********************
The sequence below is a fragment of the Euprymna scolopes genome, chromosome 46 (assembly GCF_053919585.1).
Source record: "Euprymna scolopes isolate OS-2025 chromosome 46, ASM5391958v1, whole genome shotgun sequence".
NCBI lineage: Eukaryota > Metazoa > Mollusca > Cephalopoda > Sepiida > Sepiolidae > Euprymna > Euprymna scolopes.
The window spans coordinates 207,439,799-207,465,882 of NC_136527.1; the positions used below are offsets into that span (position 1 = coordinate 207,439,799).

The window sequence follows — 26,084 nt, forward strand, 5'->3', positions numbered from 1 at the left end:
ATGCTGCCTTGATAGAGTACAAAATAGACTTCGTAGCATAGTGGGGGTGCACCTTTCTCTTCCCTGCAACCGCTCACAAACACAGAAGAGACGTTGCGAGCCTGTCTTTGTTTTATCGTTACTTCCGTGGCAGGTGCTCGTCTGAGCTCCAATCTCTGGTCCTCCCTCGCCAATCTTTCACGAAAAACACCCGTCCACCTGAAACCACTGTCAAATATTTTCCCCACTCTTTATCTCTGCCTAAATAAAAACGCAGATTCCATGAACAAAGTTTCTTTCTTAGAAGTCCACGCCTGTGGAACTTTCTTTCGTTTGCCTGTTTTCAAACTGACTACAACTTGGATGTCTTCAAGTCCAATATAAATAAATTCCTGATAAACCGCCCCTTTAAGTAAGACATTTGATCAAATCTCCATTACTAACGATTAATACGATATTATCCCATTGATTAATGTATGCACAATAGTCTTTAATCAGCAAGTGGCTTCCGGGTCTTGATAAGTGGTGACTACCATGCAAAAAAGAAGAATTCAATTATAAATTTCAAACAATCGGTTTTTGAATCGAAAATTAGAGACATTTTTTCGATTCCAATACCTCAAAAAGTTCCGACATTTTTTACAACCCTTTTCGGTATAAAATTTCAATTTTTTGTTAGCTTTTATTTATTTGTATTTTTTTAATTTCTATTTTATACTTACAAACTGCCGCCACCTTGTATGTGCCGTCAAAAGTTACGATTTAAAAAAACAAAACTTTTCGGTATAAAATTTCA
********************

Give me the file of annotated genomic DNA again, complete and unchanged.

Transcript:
The sequence below is a fragment of the Euprymna scolopes genome, chromosome 46 (assembly GCF_053919585.1).
Source record: "Euprymna scolopes isolate OS-2025 chromosome 46, ASM5391958v1, whole genome shotgun sequence".
NCBI lineage: Eukaryota > Metazoa > Mollusca > Cephalopoda > Sepiida > Sepiolidae > Euprymna > Euprymna scolopes.
The window spans coordinates 207,439,799-207,465,882 of NC_136527.1; the positions used below are offsets into that span (position 1 = coordinate 207,439,799).

The window sequence follows — 26,084 nt, forward strand, 5'->3', positions numbered from 1 at the left end:
ATGCTGCCTTGATAGAGTACAAAATAGACTTCGTAGCATAGTGGGGGTGCACCTTTCTCTTCCCTGCAACCGCTCACAAACACAGAAGAGACGTTGCGAGCCTGTCTTTGTTTTATCGTTACTTCCGTGGCAGGTGCTCGTCTGAGCTCCAATCTCTGGTCCTCCCTCGCCAATCTTTCACGAAAAACACCCGTCCACCTGAAACCACTGTCAAATATTTTCCCCACTCTTTATCTCTGCCTAAATAAAAACGCAGATTCCATGAACAAAGTTTCTTTCTTAGAAGTCCACGCCTGTGGAACTTTCTTTCGTTTGCCTGTTTTCAAACTGACTACAACTTGGATGTCTTCAAGTCCAATATAAATAAATTCCTGATAAACCGCCCCTTTAAGTAAGACATTTGATCAAATCTCCATTACTAACGATTAATACGATATTATCCCATTGATTAATGTATGCACAATAGTCTTTAATCAGCAAGTGGCTTCCGGGTCTTGATAAGTGGTGACTACCATGCAAAAAAGAAGAATTCAATTATAAATTTCAAACAATCGGTTTTTGAATCGAAAATTAGAGACATTTTTTCGATTCCAATACCTCAAAAAGTTCCGACATTTTTTACAACCCTTTTCGGTATAAAATTTCAATTTTTTGTTAGCTTTTATTTATTTGTATTTTTTTAATTTCTATTTTATACTTACAAACTGCCGCCACCTTGTATGTGCCGTCAAAAGTTACGATTTAAAAAAACAAAACTTTTCGGTATAAAATTTCA